Egypt has undergone widespread changes since “Arab Spring” protesters sparked the ouster of longtime authoritarian President Hosni Mubarak early in 2011. That leadership vacuum was filled first by the military, then in late June by the election of Muslim Brotherhood-backed Mohammed Morsi to the presidency.
But despite that dramatic shift of power, for now, this financial formula apparently persists: Egypt will soon again receive a large amount of financial aid from the United States.
According to The Wall Street Journal, U.S. diplomats are primed to provide $1 billion in debt relief to Egypt as “part of a gilded charm offensive that Washington hopes will help shore up the country’s economy and prevent its new Islamist leadership from drifting beyond America’s foreign-policy orbit.”
Among the arguments for that investment: President Morsi has pledged to elevate civil rights in Egypt. He has included a few Christians and women in his government (though not as many or at as high a level as originally pledged). Last week at a nonaligned nations conference in Tehran, he distanced himself from his hosts by calling for Syrian tyrant Bashar Assad to step down — and by warning Iran to stay out of Arab affairs.
And yes, U.S. presidents from both major parties long gave ample support to the Mubarak government despite knowing all too well its repressive nature.
Their motive: Limited American influence in the Mideast’s most populous nation is better than no influence.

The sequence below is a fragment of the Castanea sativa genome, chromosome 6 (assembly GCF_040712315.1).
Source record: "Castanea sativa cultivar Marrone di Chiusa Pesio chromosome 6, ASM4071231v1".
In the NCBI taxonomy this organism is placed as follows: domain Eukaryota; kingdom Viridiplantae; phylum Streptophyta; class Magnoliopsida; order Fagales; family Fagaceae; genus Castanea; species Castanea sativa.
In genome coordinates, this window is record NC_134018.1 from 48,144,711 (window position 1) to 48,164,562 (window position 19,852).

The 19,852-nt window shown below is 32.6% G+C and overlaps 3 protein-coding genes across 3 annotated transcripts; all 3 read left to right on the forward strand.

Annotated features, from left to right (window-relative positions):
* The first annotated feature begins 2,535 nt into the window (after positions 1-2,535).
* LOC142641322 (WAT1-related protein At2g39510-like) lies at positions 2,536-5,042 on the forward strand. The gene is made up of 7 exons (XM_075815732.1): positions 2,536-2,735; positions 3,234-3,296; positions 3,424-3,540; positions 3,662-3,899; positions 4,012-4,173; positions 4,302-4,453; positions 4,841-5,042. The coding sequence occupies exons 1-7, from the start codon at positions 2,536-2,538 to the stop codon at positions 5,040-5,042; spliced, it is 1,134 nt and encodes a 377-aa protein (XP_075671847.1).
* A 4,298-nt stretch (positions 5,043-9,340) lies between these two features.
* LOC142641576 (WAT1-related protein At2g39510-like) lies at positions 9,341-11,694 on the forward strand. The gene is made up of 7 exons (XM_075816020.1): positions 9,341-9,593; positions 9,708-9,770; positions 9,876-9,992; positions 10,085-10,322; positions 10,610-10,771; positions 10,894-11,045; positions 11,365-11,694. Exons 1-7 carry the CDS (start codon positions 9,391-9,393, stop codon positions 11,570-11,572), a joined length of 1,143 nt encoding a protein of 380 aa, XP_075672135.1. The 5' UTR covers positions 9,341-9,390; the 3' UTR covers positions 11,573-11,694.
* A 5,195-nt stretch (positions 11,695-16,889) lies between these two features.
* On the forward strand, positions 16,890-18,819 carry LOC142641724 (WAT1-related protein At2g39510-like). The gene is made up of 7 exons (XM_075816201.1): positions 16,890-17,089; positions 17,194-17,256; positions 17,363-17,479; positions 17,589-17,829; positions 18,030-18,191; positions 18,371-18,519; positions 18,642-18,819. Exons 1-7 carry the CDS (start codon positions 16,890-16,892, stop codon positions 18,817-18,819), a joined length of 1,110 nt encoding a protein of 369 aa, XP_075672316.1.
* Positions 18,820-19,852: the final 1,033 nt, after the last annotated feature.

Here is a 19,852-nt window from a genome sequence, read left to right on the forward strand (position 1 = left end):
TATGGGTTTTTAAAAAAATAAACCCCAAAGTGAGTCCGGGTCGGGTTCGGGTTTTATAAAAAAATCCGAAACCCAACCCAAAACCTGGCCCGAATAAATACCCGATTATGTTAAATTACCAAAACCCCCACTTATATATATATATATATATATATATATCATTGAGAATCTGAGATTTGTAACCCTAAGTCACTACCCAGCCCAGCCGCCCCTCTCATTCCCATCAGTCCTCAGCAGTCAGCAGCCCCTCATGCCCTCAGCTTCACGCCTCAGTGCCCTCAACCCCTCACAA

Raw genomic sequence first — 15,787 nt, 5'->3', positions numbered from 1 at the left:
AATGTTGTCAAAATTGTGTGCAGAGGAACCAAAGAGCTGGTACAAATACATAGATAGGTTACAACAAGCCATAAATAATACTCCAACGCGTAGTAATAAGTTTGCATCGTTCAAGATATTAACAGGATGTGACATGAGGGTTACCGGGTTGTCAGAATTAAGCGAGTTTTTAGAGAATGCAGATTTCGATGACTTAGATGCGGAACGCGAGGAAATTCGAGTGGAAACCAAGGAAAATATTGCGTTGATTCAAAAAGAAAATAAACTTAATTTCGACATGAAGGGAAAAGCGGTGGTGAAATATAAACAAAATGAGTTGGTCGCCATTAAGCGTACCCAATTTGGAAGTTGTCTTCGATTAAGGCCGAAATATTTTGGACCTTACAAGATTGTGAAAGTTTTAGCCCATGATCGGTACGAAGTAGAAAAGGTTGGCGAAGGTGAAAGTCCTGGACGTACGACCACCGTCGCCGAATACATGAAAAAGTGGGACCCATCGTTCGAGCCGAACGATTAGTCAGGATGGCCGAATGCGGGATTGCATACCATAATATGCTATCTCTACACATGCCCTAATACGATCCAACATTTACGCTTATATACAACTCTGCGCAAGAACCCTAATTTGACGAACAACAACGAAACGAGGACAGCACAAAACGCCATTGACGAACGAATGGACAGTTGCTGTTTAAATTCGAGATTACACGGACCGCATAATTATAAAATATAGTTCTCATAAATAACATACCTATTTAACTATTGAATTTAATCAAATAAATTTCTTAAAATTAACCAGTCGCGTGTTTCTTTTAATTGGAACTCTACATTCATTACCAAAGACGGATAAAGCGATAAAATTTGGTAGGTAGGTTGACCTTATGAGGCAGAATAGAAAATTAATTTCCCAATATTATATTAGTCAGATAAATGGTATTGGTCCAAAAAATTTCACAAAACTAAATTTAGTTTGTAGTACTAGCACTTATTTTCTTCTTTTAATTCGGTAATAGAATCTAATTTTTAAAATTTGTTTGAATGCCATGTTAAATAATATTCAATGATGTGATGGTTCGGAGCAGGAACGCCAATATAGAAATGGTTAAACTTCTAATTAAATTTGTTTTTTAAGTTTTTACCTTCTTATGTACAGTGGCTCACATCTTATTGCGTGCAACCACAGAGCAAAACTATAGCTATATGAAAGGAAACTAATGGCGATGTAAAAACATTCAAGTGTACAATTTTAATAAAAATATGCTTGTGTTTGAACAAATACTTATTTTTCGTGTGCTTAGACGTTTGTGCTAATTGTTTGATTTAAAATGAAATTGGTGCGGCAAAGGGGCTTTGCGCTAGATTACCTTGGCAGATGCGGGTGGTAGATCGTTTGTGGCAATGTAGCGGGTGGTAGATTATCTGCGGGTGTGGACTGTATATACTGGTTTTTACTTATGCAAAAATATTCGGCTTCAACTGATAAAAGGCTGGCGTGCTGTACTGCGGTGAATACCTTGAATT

Now some arguments against continuing our aid to Egypt, which was up to $1.3 billion a year for its military before Mr. Mubarak’s forced exit:
President Morsi remains strongly tied to fundamentalist Islamic groups. Though he said would honor Egypt’s international treaties, he has signaled that he wants to “amend” the 1978 Camp David peace accord with Israel. He has expressed interest in obtaining the freedom of Omar Abdel-Rahman, now serving a life sentence in North Carolina for his conspiratorial connection to the 1993 bombing of the World Trade Center in New York City. Intimidation and outright violence against Coptic Christians have escalated since he became president.
And from The Jerusalem Post last week: “Authorities in Egypt have forbidden the last active synagogue in the country from holding high holiday services for the first time in 176 years, Egyptian state news outlet Al-Ahram reported Monday.” Liviana Ramez, president of the International Association of Egyptian Jews in Israel, told the BBC that the move marked “the end of Jewish life in Egypt.”
Such flagrant abuse of religious rights should be met with a sharp reduction in U.S. aid. Ultimately, it would be difficult to justify any funding to a nation that commits itself to the radical Islamist cause.
Of course, discontinuing aid to Egypt would be a serious step. A positive resolution of Egypt’s severe debt problem is in America’s interest. So is the leverage that money could buy us as a down payment on maintaining a harmonious relationship with the only Mideast nation to ever make real peace with Israel.
But as U.S. diplomat Robert Hormats said last week in Cairo, Egyptian “progress will only be possible if the talents of all citizens are drawn upon and all have a voice — men and women, all religious groups, and all parts of the country.”
And Egypt’s leaders should understand that American financial assistance to their country could become impossible if they fail to keep their promises of international harmony and religious tolerance.